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RAYSHAN WATLEY, Plaintiff-Appellant, v. JAMES GOODMAN, Defendant-Appellee.

No. 01-3860

UNITED STATES COURT OF APPEALS FOR THE SIXTH CIRCUIT

2002 U.S. App. Lexis 3900; 31 Fed. Appx. 169; 82 Empl. Prac.Dec. (CCH) P40,988

March 6, 2002, Filed

 

NOTICE:

 


NOT RECOMMENDED FOR FULL-TEXT PUBLICATION. SIXTH CIRCUIT RULE 28(g) LIMITS CITATION TO SPECIFIC SITUATIONS. PLEASE SEE RULE 28(g) BEFORE CITING IN A PROCEEDING IN A COURT IN THE SIXTH CIRCUIT. IF CITED, A COPY MUST BE SERVED ON OTHER PARTIES AND THE COURT. THIS NOTICE IS TO BE PROMINENTLY DISPLAYED IF THIS DECISION IS REPRODUCED.

 

ORDER

 

Rayshan Watley, an Ohio prisoner proceeding pro se, appeals a district court judgment dismissing his 42 U.S.C. 1983 civil rights complaint pursuant to the provisions of 28 U.S.C. 1915(e)(2)(B) and 1915A(b). This case has been referred to a panel of the court pursuant to Rule 34(j)(1), Rules of the Sixth Circuit. Upon examination, this panel unanimously agrees that oral argument is not needed. Fed. R. App. P. 34(a).

 

Seeking declaratory, injunctive, and monetary relief, Watley filed a complaint against James Goodman, the institutional inspector at the Southern Ohio Correctional Facility, where Watley is incarcerated. Watley alleged that Goodman has repeatedly refused to issue him "notification of grievance forms" so that he can challenge the conditions of his confinement. Watley alleged that as a result of Goodman's actions, he has been denied access to the courts because in order to challenge the conditions of his confinement in federal court, he must first exhaust his administrative remedies. Without the grievance forms, Watley contends that he is unable to exhaust his administrative remedies.

 

The district court dismissed Watley's complaint for failure to state a claim upon [**170] which relief may be granted. Watley has filed a timely appeal.

 

We review de novo a judgment dismissing a suit for failure to state a claim upon which relief may be granted under 1915(e)(2) and 1915A(b). Brown v. Bargery, 207 F.3d 863, 867 (6th Cir. 2000). "Dismissal of a complaint for the failure to state a claim on which relief may be granted is appropriate only if it appears beyond--a doubt that the plaintiff can prove no set of facts in support of his claim that would entitle him to relief." Id.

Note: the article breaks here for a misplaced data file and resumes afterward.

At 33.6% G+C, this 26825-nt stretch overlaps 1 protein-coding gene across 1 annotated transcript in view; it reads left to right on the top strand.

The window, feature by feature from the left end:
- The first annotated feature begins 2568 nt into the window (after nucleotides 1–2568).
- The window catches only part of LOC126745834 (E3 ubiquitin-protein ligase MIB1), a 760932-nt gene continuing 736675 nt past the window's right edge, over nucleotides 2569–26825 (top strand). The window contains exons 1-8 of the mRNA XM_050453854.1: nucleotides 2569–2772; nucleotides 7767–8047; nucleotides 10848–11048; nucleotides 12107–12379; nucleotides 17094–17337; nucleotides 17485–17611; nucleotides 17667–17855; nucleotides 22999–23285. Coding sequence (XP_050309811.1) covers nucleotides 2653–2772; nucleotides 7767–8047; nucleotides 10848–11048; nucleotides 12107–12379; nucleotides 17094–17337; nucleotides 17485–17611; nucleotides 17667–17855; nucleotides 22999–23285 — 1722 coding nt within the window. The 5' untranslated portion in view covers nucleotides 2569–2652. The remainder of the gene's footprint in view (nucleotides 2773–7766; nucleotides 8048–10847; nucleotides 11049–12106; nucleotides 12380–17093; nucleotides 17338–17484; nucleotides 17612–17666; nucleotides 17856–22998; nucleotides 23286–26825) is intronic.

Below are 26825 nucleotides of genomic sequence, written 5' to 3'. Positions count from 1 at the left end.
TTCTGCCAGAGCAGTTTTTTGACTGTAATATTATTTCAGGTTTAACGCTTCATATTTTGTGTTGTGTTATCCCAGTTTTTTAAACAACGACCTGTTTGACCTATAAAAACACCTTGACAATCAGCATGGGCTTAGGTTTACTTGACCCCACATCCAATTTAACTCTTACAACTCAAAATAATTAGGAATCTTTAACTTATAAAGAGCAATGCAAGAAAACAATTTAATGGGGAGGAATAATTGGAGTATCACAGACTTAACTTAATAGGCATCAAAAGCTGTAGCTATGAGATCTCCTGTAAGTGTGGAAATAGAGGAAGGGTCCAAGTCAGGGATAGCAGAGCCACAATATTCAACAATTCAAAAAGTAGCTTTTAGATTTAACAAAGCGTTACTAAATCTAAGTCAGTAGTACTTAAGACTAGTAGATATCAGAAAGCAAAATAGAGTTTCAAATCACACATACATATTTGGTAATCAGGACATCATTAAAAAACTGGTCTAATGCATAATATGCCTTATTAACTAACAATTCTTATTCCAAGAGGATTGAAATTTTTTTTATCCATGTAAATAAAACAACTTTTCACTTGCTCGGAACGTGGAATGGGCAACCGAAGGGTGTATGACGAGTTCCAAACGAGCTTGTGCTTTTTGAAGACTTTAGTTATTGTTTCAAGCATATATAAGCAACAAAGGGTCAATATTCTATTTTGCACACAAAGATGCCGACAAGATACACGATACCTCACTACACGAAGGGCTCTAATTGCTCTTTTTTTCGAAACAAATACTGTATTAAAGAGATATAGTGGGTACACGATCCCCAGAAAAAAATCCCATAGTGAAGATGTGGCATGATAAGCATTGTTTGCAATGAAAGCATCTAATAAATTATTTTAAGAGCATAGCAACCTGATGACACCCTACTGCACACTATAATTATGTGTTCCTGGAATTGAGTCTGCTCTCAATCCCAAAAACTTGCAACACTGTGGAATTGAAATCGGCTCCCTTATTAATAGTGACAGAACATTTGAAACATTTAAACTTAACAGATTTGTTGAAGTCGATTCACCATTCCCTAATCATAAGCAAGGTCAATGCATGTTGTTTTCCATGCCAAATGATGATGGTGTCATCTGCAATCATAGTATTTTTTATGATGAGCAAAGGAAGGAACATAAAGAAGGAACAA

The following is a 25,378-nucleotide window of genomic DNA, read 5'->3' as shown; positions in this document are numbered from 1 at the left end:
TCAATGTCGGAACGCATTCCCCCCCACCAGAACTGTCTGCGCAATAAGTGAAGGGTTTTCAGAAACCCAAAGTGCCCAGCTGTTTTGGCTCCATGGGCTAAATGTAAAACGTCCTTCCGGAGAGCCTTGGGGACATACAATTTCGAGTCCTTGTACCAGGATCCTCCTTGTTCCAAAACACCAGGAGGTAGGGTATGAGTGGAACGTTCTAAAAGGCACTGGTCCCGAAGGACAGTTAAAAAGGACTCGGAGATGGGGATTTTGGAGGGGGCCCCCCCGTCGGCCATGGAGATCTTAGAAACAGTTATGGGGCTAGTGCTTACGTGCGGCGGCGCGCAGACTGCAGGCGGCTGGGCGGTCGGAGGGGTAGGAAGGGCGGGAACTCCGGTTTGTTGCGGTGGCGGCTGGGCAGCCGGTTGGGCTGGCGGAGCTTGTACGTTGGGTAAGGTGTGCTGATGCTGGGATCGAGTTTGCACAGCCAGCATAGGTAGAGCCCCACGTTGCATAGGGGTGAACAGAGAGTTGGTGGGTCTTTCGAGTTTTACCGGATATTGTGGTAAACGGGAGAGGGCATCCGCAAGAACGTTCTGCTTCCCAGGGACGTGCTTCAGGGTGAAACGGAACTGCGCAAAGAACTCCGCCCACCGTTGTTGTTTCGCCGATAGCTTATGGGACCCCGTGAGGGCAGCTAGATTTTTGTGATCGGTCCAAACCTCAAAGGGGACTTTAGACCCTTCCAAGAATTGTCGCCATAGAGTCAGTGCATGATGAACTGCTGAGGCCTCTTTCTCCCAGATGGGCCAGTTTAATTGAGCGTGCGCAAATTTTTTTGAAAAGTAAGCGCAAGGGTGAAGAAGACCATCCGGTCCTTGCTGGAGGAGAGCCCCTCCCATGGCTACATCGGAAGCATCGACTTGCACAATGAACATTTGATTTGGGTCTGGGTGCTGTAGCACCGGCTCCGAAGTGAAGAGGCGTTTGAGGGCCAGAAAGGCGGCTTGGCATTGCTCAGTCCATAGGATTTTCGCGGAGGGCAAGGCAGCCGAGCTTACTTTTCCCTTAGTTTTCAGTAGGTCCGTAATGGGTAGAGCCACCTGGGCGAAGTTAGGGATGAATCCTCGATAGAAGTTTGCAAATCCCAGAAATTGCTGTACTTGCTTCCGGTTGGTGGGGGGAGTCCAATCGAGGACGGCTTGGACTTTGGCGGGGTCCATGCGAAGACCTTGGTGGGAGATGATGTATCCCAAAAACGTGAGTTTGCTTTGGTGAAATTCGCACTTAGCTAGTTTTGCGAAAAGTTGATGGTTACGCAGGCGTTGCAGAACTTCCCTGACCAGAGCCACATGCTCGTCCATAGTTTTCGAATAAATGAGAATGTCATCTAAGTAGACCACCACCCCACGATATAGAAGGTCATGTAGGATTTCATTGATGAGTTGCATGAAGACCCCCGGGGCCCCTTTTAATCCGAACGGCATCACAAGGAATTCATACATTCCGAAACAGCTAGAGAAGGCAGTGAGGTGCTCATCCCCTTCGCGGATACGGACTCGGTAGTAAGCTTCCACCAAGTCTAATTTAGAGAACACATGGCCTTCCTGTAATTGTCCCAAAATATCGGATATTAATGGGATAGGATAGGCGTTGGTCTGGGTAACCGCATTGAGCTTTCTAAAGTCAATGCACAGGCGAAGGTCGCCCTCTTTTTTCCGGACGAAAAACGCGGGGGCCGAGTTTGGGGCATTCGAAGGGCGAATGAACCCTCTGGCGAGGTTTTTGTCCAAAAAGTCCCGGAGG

Upon review, we conclude that the district court properly dismissed Watley's complaint, as it fails to state a claim for relief. To the extent that Watley argues that Goodman refused to provide him with the grievance forms necessary to pursue his administrative remedies, his claim fails because Watley "does not allege that there was no other source for obtaining a grievance form or that he made any other attempt to obtain a form or to file a grievance without a form." Jones v. Smith, 266 F.3d 399, 400 (6th Cir. 2001) (dismissal for failure to exhaust administrative remedies). In addition, the "Decision of the Chief Inspector on a Grievance," which is attached to Watley's complaint, indicates that Watley was not provided grievance forms due to his failure to follow the proper procedure for requesting such forms. Watley was provided grievance forms for the requests that correctly followed the grievance procedure.

 

Watley failed to allege a violation of his First Amendment right of access to the courts because his allegation that the denial of grievance forms prohibited him from filing a civil suit in federal court fails to establish an actual injury. See Lewis v. Casey, 518 U.S. 343, 350-53, 135 L. Ed. 2d 606, 116 S. Ct. 2174 (1996). Watley did not allege that he was denied the opportunity to present his claims in court or that his access to the courts was obstructed or impeded by Goodman. In fact, the Chief Inspector's decision indicates that Watley was provided grievance forms when he followed the proper procedures for requesting them. Watley also failed to allege that Goodman prevented him from pursuing a legitimate, nonfrivolous legal claim. The record gives no indication whether Watley's alleged conditions of confinement claim had any potential merit. Therefore, Watley has not alleged the denial of "'a reasonably adequate opportunity to present claimed violations of fundamental constitutional rights to the courts.'" Id. at 351 (quoting Bounds v. Smith, 430 U.S. 817, 825, 52 L. Ed. 2d 72, 97 S. Ct. 1491 (1977)).

 

Accordingly, the district court's judgment is affirmed. Rule 34(j)(2)(C), Rules of the Sixth Circuit.

 

 

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